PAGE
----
I can remember meeting a few friends for a recce of the WWU route back in early January, a 33K out and back starting from Johnnie Fox's and turning before the descent into the Dargle Valley. On the return leg I felt under pressure and was reduced to a walk by the time we reached Prince William's Seat and thought to myself 'Thank God I'm not racing the WWU'. On that day I was running with Johnny Steede, Justin Maxwell, Marty Rea & Aidan Blake.
Back then I was preparing for the Siberian Black Ice Race and the training since last October was all event specific and more hiking than running with the effects being very obvious when running in the hills with an experienced crew. When we finished they mention a similar session again the following month and I thought I'd better be a little bit better prepared by getting back into the hills between now and then.
A week or two after that day out I was over in Norway for some more extreme event specific training and a week of cold weather camping with race specific skills and then the bombshell! The Siberian Black Ice Race was cancelled. I was now left with no race and out of my usual shape but on the plus side I was injury free and stronger even though that also meant heavier.
To get back on track I ran the Donadea 50K (Feb 16th) and suffered but that was the wake up call I needed as I had last year's result to make the comparison. Met the crew again for another recce in early March and although it wasn't as bad as the first outing it was still tough and I thought to myself that this was even more of a reason to run it and that's when I decided to set my sights on running the WWU. From that day I took my training into the hills as often as I could and averaged at least one trail run per week of 10K-20K and included a recce of the return leg.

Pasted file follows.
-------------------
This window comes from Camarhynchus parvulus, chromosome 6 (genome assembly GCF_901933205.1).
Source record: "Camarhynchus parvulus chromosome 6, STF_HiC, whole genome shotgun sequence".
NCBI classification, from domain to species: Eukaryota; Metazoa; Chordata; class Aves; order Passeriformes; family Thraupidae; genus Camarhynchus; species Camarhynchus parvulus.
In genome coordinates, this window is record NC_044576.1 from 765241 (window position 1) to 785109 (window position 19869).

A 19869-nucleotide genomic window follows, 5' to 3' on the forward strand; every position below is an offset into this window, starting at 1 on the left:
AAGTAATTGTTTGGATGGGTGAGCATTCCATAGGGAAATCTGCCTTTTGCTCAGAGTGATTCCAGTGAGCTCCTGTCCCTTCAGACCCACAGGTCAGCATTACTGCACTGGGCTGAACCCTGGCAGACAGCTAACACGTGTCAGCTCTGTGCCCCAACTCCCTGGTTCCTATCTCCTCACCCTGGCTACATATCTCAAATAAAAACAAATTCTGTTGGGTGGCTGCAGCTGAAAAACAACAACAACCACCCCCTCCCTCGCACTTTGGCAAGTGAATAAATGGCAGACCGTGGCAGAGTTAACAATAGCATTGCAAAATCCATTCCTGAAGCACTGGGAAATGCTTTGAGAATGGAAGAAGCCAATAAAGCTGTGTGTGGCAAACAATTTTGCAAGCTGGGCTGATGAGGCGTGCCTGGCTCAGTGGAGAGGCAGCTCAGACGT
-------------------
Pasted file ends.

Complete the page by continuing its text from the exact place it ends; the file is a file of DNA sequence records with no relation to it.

Race day came around very quickly and I'm feeling less than prepared. Up at 06:15 and had my usual pre race breakfast finished for just after 06:40 and spent the next 30 minutes relaxing and drinking coffee. My race kit was ready from the night before so there was nothing to create an early morning panic and it was a very relaxing start to the day. Arrived at the race start an hour before the start and following a quick registration sat in the car to shelter from the rain. I like to travel light and was half thinking of carrying a pack to store my compulsory kit of a rain jacket, hat & gloves but the warning of snow on high ground meant I could wear the compulsory items and forget about the bag as I didn't expect to need food or fluids for the distance with the cold conditions.